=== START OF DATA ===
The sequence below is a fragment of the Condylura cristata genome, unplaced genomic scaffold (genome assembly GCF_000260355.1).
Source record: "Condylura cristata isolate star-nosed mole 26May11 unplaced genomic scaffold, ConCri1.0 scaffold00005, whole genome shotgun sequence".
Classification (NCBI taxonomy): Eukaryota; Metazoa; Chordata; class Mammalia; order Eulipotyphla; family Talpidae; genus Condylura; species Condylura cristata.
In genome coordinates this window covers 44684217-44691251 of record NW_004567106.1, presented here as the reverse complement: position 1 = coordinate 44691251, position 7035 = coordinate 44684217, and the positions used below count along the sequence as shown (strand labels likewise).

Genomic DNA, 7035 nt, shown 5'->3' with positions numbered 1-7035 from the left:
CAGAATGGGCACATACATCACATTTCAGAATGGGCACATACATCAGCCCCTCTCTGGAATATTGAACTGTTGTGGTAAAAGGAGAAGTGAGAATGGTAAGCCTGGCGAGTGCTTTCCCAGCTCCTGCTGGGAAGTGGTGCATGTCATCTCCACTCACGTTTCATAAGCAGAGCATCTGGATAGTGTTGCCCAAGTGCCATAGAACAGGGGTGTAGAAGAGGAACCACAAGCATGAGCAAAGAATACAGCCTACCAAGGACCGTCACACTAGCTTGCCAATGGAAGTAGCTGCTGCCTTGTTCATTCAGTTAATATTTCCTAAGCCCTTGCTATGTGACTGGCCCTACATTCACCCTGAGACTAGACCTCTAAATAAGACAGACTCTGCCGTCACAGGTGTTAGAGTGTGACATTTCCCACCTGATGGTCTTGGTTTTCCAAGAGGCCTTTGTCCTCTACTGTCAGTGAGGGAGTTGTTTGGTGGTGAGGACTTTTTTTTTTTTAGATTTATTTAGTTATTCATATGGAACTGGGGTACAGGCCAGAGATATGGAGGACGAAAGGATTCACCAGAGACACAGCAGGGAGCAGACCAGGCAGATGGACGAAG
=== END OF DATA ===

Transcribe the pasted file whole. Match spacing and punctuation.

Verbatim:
The sequence below is a fragment of the Condylura cristata genome, unplaced genomic scaffold (genome assembly GCF_000260355.1).
Source record: "Condylura cristata isolate star-nosed mole 26May11 unplaced genomic scaffold, ConCri1.0 scaffold00005, whole genome shotgun sequence".
Classification (NCBI taxonomy): Eukaryota; Metazoa; Chordata; class Mammalia; order Eulipotyphla; family Talpidae; genus Condylura; species Condylura cristata.
In genome coordinates this window covers 44684217-44691251 of record NW_004567106.1, presented here as the reverse complement: position 1 = coordinate 44691251, position 7035 = coordinate 44684217, and the positions used below count along the sequence as shown (strand labels likewise).

Genomic DNA, 7035 nt, shown 5'->3' with positions numbered 1-7035 from the left:
CAGAATGGGCACATACATCACATTTCAGAATGGGCACATACATCAGCCCCTCTCTGGAATATTGAACTGTTGTGGTAAAAGGAGAAGTGAGAATGGTAAGCCTGGCGAGTGCTTTCCCAGCTCCTGCTGGGAAGTGGTGCATGTCATCTCCACTCACGTTTCATAAGCAGAGCATCTGGATAGTGTTGCCCAAGTGCCATAGAACAGGGGTGTAGAAGAGGAACCACAAGCATGAGCAAAGAATACAGCCTACCAAGGACCGTCACACTAGCTTGCCAATGGAAGTAGCTGCTGCCTTGTTCATTCAGTTAATATTTCCTAAGCCCTTGCTATGTGACTGGCCCTACATTCACCCTGAGACTAGACCTCTAAATAAGACAGACTCTGCCGTCACAGGTGTTAGAGTGTGACATTTCCCACCTGATGGTCTTGGTTTTCCAAGAGGCCTTTGTCCTCTACTGTCAGTGAGGGAGTTGTTTGGTGGTGAGGACTTTTTTTTTTTTAGATTTATTTAGTTATTCATATGGAACTGGGGTACAGGCCAGAGATATGGAGGACGAAAGGATTCACCAGAGACACAGCAGGGAGCAGACCAGGCAGATGGACGAAG